Saturday, April 28, 2007

Babble On, Hollywood

As part of this magazine story I've been writing (yes, it has still been in process, now two weeks beyond the original deadline), I tracked down a rather reclusive director. It was an exercise in detective work on my part because certain entities (I promise you will eventually find out what the hell I've been alluding to) said they couldn't find him. It was also because, not only do these entities owe this guy money, he is a legend. It was an excuse to take a walk on the wild side – and tell him of money owed him; certainly a good ice breaker in any situation.

After a bit of searching, I was given his address by someone who said that postal mail was the only way to communicate with him.

Because he has no telephone, this really is the only way to reach him. His mailing address rather than a P.O. box, was an actual address in Hollywood complete with suite number.

I decide to drive to the address. Perhaps I could talk to someone there.

The address led to a seedy hotel in a seedy part of Hollywood. Actually, it was a youth hostel.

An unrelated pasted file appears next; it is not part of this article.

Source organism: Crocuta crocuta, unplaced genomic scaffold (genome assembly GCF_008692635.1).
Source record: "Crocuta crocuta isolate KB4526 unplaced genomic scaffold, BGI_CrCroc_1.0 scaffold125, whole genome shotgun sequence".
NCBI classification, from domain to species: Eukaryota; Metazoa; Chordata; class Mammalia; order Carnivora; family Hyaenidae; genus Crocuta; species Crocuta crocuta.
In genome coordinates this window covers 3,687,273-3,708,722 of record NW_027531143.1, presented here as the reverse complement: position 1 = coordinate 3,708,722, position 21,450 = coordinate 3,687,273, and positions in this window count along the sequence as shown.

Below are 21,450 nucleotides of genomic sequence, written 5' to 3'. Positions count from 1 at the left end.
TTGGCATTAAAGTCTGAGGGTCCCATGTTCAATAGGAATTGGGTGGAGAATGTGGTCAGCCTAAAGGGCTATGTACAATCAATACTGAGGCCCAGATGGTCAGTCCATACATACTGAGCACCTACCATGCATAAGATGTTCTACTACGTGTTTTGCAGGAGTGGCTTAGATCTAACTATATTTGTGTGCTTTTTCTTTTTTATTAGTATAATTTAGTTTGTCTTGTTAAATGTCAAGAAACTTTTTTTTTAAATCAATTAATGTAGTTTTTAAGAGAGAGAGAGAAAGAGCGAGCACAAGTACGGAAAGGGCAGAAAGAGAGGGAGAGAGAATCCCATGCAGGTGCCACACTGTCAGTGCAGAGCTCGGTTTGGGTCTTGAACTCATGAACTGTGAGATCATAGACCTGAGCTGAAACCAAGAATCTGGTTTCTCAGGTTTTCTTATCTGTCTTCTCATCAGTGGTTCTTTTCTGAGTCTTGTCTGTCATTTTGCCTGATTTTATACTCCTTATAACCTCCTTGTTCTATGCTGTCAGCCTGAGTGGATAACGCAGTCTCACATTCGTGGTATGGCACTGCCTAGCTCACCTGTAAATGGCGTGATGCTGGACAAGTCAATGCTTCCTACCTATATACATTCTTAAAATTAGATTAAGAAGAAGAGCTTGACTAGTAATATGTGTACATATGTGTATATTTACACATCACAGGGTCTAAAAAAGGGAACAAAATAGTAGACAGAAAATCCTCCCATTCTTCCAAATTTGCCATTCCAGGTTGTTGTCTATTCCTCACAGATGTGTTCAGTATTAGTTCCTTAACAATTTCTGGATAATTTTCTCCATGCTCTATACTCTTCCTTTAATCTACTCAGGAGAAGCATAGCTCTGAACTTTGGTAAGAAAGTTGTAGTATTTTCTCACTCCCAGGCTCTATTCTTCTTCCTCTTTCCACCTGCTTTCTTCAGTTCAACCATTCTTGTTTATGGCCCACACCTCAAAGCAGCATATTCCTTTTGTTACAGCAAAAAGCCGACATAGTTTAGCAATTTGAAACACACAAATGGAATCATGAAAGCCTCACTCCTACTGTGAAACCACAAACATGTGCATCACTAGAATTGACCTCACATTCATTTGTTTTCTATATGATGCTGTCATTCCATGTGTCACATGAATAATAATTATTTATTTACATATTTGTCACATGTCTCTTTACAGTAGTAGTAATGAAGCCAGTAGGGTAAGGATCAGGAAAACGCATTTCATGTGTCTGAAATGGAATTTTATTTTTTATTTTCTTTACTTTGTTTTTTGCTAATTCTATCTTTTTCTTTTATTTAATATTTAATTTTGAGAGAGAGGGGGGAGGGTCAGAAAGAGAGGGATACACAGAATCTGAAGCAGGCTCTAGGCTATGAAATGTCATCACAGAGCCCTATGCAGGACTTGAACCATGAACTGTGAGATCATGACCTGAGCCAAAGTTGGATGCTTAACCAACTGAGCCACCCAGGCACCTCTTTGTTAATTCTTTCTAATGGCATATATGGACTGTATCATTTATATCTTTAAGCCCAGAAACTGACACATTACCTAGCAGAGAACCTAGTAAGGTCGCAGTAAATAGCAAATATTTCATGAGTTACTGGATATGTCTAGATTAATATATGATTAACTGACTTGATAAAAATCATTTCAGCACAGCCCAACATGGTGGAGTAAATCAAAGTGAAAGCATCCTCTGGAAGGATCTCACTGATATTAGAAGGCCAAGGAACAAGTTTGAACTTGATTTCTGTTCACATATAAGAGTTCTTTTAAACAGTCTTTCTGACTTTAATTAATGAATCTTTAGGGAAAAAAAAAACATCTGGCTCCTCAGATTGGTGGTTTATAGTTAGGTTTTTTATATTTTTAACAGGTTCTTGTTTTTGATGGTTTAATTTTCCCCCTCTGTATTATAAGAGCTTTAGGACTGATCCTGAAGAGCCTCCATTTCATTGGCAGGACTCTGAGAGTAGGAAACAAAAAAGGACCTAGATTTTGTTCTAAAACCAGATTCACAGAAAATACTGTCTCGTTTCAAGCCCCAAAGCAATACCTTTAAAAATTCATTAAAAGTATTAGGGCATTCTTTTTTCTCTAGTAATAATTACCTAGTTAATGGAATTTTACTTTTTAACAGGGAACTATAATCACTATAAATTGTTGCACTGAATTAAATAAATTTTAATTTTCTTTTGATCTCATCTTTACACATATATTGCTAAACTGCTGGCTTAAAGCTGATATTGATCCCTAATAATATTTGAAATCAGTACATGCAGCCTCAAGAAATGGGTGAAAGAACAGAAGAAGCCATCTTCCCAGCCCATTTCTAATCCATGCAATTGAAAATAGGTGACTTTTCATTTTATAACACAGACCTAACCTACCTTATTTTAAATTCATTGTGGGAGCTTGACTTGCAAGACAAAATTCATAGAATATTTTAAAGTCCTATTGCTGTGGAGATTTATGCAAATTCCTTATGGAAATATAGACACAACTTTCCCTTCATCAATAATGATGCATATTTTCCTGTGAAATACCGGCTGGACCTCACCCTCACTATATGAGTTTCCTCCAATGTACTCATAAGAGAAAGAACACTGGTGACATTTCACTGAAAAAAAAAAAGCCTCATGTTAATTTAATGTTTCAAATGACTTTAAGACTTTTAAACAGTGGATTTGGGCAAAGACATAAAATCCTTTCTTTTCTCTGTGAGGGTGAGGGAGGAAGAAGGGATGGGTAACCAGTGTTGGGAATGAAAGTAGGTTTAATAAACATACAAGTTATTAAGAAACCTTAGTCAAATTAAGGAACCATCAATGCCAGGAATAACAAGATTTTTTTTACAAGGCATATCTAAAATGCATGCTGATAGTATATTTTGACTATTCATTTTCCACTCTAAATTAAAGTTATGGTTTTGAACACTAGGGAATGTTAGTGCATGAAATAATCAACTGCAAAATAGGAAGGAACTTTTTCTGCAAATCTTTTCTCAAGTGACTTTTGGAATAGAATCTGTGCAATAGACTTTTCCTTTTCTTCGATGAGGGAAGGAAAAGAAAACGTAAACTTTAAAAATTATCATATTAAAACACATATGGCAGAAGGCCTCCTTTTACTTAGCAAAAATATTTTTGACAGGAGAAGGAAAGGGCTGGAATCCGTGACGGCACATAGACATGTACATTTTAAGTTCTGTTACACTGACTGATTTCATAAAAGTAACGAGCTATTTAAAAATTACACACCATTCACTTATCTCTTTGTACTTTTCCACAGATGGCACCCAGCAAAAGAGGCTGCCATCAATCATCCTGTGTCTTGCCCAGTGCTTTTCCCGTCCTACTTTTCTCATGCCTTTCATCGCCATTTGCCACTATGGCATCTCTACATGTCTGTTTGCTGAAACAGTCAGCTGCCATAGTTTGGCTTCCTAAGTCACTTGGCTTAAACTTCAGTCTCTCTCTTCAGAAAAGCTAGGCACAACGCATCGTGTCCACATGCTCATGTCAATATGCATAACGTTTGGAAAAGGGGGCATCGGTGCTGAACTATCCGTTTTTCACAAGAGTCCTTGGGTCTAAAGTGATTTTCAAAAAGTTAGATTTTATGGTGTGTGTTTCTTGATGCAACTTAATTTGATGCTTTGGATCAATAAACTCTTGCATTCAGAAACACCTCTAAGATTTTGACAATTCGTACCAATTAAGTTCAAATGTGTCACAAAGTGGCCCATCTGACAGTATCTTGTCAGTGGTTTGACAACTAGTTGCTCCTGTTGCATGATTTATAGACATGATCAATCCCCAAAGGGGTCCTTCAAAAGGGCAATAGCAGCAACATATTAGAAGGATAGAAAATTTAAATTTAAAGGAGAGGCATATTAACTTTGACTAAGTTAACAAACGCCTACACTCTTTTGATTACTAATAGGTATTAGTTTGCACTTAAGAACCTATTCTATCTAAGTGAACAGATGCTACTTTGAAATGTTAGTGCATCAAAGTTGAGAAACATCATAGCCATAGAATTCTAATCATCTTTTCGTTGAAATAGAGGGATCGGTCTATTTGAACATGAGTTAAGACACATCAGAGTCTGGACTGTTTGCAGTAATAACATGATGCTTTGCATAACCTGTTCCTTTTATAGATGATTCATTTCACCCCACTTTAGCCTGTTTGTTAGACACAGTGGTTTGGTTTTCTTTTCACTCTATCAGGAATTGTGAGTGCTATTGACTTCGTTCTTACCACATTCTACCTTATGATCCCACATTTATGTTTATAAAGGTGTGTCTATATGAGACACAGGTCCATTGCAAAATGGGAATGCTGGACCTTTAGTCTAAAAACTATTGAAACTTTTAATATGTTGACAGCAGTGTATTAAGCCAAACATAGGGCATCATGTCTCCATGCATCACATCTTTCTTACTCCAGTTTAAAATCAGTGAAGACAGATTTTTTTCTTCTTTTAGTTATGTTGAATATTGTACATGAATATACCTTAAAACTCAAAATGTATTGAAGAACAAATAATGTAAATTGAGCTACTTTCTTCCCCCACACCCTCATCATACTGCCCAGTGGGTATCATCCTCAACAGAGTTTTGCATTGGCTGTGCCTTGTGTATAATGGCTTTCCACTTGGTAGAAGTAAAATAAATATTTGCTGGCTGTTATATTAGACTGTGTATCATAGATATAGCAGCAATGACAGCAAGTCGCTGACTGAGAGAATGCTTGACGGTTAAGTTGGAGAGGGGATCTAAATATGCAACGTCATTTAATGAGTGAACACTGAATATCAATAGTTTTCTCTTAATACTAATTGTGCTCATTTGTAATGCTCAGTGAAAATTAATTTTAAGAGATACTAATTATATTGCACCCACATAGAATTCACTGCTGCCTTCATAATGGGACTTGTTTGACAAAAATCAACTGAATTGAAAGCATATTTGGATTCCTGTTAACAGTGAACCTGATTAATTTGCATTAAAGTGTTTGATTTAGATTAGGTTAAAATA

The front desk told me that yes, this is where the person I was looking for lived and, after leaving my ID, explained how to find his room.

I entered a tiny elevator, the type where only two people can fit at a time, with the steel cage you close around you; and arrived at his floor with a shaky clang.

I slid the steel door open and then walked down the long, narrow, windy hallway that was painted about four different colors from start to finish until I reached his room.

I stared at the brown painted metal door with the large peephole in the center for a long while. Behind this door possibly was a legend of avant-garde cinema. Then I knocked. I heard the shuffling of feet. Then the door opened slightly and around it peered the annoyed face of the eighty year old director.

"What do you want?" he asked, staring at me with baleful eyes.

I, rather nervously, told him who I was and then, before I had a chance to tell him I had information that would lead to money for him... Kenneth Anger slammed his door in my face.


  1. Kendall Whitehouse5:24 PM, April 28, 2007

    What a poignant and sad tale. It's painfully ironic that in the midst of the current renaissance of independent and DIY filmmaking that many of the pioneers of the independent cinema -- like Kenneth Anger, Stan Brackage, Michael Snow, and Tony Conrad -- don't receive the recognition they deserve.

    I'm looking forward to reading your article.

  2. It was definitely sad and a bit unnerving too. You don't think of people so legendary as being so close to destitution.

    Too bad he lived up to his name. He did open the door again briefly to take the envelope when I knocked again and said it was money. Somehow though, I think he thought I was scamming him.

    I'll probably follow up with a letter. I know he can use the money as he just recovering from pretty serious surgery.

  3. You have me intrigued! Do let us know when and where the article comes out.